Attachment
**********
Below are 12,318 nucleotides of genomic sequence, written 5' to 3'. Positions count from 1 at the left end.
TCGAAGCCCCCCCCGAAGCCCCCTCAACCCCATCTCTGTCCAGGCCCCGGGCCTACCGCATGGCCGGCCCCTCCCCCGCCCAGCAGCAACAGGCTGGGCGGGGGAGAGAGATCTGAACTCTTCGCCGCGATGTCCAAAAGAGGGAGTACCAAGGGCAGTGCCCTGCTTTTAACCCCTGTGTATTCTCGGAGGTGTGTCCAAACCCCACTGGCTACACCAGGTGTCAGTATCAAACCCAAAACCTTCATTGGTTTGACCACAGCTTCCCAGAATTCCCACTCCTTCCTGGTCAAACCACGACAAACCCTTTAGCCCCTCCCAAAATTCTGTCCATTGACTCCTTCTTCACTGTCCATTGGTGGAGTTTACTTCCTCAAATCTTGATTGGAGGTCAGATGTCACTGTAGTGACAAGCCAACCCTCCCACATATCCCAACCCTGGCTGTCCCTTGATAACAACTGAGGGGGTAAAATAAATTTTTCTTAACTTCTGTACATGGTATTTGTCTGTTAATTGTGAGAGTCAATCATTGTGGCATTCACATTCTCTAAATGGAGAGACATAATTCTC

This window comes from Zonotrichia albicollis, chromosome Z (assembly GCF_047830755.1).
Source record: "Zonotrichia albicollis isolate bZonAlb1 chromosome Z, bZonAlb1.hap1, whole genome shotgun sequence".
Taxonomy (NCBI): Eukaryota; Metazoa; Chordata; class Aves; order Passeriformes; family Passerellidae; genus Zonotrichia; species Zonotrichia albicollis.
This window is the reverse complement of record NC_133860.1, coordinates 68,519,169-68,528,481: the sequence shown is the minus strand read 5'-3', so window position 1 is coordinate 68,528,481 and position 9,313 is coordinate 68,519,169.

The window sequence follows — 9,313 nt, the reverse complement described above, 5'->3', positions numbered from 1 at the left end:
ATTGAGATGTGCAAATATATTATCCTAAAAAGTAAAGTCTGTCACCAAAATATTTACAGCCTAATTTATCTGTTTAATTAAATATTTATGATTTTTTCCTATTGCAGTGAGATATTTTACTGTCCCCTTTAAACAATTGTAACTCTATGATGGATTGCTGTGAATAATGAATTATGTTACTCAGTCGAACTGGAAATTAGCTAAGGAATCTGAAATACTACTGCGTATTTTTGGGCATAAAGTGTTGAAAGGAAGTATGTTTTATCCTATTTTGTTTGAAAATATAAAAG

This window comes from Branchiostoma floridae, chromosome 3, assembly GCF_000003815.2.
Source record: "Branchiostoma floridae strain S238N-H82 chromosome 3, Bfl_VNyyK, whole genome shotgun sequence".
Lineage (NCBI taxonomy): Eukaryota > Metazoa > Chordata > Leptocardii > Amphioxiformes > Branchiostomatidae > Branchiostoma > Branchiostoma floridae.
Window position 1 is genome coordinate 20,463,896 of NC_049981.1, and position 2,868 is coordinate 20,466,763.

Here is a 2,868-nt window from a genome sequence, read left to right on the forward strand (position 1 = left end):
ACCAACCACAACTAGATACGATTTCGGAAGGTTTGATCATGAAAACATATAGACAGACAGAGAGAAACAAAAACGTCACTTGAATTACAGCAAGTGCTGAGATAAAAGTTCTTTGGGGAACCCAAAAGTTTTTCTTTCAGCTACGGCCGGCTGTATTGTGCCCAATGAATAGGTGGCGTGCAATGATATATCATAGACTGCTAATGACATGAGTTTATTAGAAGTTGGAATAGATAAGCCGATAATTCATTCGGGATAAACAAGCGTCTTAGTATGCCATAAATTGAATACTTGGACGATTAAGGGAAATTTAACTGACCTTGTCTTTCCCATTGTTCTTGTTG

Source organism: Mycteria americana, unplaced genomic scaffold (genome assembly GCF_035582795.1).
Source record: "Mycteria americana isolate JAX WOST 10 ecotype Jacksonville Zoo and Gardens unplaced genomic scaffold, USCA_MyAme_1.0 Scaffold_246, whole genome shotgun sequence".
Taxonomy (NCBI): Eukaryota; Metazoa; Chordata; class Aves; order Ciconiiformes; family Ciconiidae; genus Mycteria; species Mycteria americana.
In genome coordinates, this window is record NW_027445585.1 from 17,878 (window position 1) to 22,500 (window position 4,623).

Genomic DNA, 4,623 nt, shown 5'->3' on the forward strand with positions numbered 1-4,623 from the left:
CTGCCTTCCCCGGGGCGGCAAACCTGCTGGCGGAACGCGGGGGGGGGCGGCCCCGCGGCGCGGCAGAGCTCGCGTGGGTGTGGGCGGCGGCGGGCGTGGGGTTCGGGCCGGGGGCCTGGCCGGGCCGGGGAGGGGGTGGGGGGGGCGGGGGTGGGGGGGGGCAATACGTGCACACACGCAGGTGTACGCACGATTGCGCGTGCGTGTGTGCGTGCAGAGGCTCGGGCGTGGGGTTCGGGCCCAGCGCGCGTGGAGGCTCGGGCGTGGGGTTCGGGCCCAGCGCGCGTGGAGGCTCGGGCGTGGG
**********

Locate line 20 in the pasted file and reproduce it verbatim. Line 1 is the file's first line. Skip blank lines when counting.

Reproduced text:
CTGCCTTCCCCGGGGCGGCAAACCTGCTGGCGGAACGCGGGGGGGGGCGGCCCCGCGGCGCGGCAGAGCTCGCGTGGGTGTGGGCGGCGGCGGGCGTGGGGTTCGGGCCGGGGGCCTGGCCGGGCCGGGGAGGGGGTGGGGGGGGCGGGGGTGGGGGGGGGCAATACGTGCACACACGCAGGTGTACGCACGATTGCGCGTGCGTGTGTGCGTGCAGAGGCTCGGGCGTGGGGTTCGGGCCCAGCGCGCGTGGAGGCTCGGGCGTGGGGTTCGGGCCCAGCGCGCGTGGAGGCTCGGGCGTGGG